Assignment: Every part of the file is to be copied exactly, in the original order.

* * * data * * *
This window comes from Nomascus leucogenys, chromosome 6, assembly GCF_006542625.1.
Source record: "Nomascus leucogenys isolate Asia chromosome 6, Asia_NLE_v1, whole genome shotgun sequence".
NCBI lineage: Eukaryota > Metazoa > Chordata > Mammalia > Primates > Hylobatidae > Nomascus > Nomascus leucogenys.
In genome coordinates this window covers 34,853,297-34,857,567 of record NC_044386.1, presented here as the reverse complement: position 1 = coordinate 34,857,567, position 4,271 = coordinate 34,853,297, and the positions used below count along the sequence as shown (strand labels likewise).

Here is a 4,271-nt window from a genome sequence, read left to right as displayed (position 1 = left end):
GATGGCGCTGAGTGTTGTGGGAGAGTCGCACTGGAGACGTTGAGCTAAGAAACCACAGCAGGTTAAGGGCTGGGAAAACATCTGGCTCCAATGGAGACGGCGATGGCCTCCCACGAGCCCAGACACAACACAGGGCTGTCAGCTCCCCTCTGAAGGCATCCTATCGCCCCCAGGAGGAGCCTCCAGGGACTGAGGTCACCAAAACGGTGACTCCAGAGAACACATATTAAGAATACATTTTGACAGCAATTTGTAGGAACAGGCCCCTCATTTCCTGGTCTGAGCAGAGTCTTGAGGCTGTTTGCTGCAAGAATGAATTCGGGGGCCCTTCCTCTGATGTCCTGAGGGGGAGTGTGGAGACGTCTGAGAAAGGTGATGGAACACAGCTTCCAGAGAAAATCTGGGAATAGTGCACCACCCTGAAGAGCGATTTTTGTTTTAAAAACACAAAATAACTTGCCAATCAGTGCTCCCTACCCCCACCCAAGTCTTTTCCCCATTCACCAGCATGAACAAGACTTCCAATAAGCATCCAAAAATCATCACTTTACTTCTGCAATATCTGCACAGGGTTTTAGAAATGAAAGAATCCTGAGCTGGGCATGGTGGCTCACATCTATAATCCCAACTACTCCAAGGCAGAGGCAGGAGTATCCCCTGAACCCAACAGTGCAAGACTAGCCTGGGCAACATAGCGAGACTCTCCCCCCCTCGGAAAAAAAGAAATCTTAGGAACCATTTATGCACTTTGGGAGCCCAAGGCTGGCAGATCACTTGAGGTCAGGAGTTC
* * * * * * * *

This window comes from Nomascus leucogenys, chromosome 6, assembly GCF_006542625.1.
Source record: "Nomascus leucogenys isolate Asia chromosome 6, Asia_NLE_v1, whole genome shotgun sequence".
NCBI lineage: Eukaryota > Metazoa > Chordata > Mammalia > Primates > Hylobatidae > Nomascus > Nomascus leucogenys.
In genome coordinates this window covers 34,853,297-34,857,567 of record NC_044386.1, presented here as the reverse complement: position 1 = coordinate 34,857,567, position 4,271 = coordinate 34,853,297, and the positions used below count along the sequence as shown (strand labels likewise).

Here is a 4,271-nt window from a genome sequence, read left to right as displayed (position 1 = left end):
GATGGCGCTGAGTGTTGTGGGAGAGTCGCACTGGAGACGTTGAGCTAAGAAACCACAGCAGGTTAAGGGCTGGGAAAACATCTGGCTCCAATGGAGACGGCGATGGCCTCCCACGAGCCCAGACACAACACAGGGCTGTCAGCTCCCCTCTGAAGGCATCCTATCGCCCCCAGGAGGAGCCTCCAGGGACTGAGGTCACCAAAACGGTGACTCCAGAGAACACATATTAAGAATACATTTTGACAGCAATTTGTAGGAACAGGCCCCTCATTTCCTGGTCTGAGCAGAGTCTTGAGGCTGTTTGCTGCAAGAATGAATTCGGGGGCCCTTCCTCTGATGTCCTGAGGGGGAGTGTGGAGACGTCTGAGAAAGGTGATGGAACACAGCTTCCAGAGAAAATCTGGGAATAGTGCACCACCCTGAAGAGCGATTTTTGTTTTAAAAACACAAAATAACTTGCCAATCAGTGCTCCCTACCCCCACCCAAGTCTTTTCCCCATTCACCAGCATGAACAAGACTTCCAATAAGCATCCAAAAATCATCACTTTACTTCTGCAATATCTGCACAGGGTTTTAGAAATGAAAGAATCCTGAGCTGGGCATGGTGGCTCACATCTATAATCCCAACTACTCCAAGGCAGAGGCAGGAGTATCCCCTGAACCCAACAGTGCAAGACTAGCCTGGGCAACATAGCGAGACTCTCCCCCCCTCGGAAAAAAAGAAATCTTAGGAACCATTTATGCACTTTGGGAGCCCAAGGCTGGCAGATCACTTGAGGTCAGGAGTTC